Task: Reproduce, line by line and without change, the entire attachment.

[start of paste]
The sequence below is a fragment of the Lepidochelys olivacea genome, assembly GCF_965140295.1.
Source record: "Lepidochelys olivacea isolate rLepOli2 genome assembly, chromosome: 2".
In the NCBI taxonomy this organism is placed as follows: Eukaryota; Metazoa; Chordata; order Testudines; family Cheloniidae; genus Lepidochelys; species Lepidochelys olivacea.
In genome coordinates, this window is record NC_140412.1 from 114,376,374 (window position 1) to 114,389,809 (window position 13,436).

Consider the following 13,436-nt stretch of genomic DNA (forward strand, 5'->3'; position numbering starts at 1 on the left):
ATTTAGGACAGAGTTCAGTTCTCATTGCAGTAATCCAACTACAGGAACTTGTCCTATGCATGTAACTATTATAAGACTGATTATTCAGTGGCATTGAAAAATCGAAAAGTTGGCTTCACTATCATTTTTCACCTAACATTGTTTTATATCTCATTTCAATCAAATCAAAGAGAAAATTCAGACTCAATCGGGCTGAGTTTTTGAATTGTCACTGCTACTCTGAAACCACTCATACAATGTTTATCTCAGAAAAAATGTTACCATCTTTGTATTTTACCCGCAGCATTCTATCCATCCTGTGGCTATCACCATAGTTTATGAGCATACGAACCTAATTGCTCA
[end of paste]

The sequence below is a fragment of the Lepidochelys olivacea genome, assembly GCF_965140295.1.
Source record: "Lepidochelys olivacea isolate rLepOli2 genome assembly, chromosome: 2".
In the NCBI taxonomy this organism is placed as follows: Eukaryota; Metazoa; Chordata; order Testudines; family Cheloniidae; genus Lepidochelys; species Lepidochelys olivacea.
In genome coordinates, this window is record NC_140412.1 from 114,376,374 (window position 1) to 114,389,809 (window position 13,436).

Consider the following 13,436-nt stretch of genomic DNA (forward strand, 5'->3'; position numbering starts at 1 on the left):
ATTTAGGACAGAGTTCAGTTCTCATTGCAGTAATCCAACTACAGGAACTTGTCCTATGCATGTAACTATTATAAGACTGATTATTCAGTGGCATTGAAAAATCGAAAAGTTGGCTTCACTATCATTTTTCACCTAACATTGTTTTATATCTCATTTCAATCAAATCAAAGAGAAAATTCAGACTCAATCGGGCTGAGTTTTTGAATTGTCACTGCTACTCTGAAACCACTCATACAATGTTTATCTCAGAAAAAATGTTACCATCTTTGTATTTTACCCGCAGCATTCTATCCATCCTGTGGCTATCACCATAGTTTATGAGCATACGAACCTAATTGCTCA